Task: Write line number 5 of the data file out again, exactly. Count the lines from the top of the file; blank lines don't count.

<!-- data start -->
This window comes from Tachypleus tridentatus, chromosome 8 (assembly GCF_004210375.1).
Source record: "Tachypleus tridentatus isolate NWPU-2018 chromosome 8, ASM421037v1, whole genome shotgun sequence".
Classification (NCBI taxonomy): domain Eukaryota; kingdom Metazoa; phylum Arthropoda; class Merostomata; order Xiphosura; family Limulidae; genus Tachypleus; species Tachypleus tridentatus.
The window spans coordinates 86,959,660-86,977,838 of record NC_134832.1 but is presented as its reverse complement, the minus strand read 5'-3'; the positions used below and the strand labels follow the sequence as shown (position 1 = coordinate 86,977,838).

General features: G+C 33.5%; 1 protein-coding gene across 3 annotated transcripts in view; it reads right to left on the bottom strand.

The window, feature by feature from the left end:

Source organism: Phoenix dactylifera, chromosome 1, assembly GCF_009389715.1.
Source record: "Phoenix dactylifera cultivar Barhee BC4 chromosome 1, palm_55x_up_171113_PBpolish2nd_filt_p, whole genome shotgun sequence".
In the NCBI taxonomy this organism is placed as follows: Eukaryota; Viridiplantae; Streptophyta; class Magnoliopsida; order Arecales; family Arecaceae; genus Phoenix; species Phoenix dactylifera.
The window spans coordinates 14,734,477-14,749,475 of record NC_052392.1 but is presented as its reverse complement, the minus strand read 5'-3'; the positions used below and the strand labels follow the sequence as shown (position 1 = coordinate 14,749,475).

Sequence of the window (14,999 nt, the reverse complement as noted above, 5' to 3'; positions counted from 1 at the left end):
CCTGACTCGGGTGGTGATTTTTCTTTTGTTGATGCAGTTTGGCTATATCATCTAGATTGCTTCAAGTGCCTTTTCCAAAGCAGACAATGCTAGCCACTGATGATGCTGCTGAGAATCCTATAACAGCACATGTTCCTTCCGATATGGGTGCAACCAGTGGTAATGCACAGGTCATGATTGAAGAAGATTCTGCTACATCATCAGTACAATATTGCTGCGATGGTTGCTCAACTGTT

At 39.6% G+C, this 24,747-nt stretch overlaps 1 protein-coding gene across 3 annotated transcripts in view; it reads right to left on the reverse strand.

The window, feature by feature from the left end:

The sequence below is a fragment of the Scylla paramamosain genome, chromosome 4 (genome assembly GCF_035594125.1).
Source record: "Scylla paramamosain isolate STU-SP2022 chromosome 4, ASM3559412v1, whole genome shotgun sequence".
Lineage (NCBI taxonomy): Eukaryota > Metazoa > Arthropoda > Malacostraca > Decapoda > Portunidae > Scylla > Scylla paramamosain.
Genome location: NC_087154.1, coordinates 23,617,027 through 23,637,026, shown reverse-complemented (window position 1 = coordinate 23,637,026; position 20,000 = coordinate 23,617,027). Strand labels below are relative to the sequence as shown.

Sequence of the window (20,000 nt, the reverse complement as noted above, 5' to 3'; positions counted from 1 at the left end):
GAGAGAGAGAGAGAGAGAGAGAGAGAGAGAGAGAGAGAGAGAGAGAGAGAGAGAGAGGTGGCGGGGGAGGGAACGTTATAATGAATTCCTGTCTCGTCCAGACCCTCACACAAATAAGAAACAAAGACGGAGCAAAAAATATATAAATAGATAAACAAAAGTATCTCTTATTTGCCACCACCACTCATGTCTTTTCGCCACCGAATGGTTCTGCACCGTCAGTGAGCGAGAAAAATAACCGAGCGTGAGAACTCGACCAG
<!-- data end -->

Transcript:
General features: G+C 33.5%; 1 protein-coding gene across 3 annotated transcripts in view; it reads right to left on the bottom strand.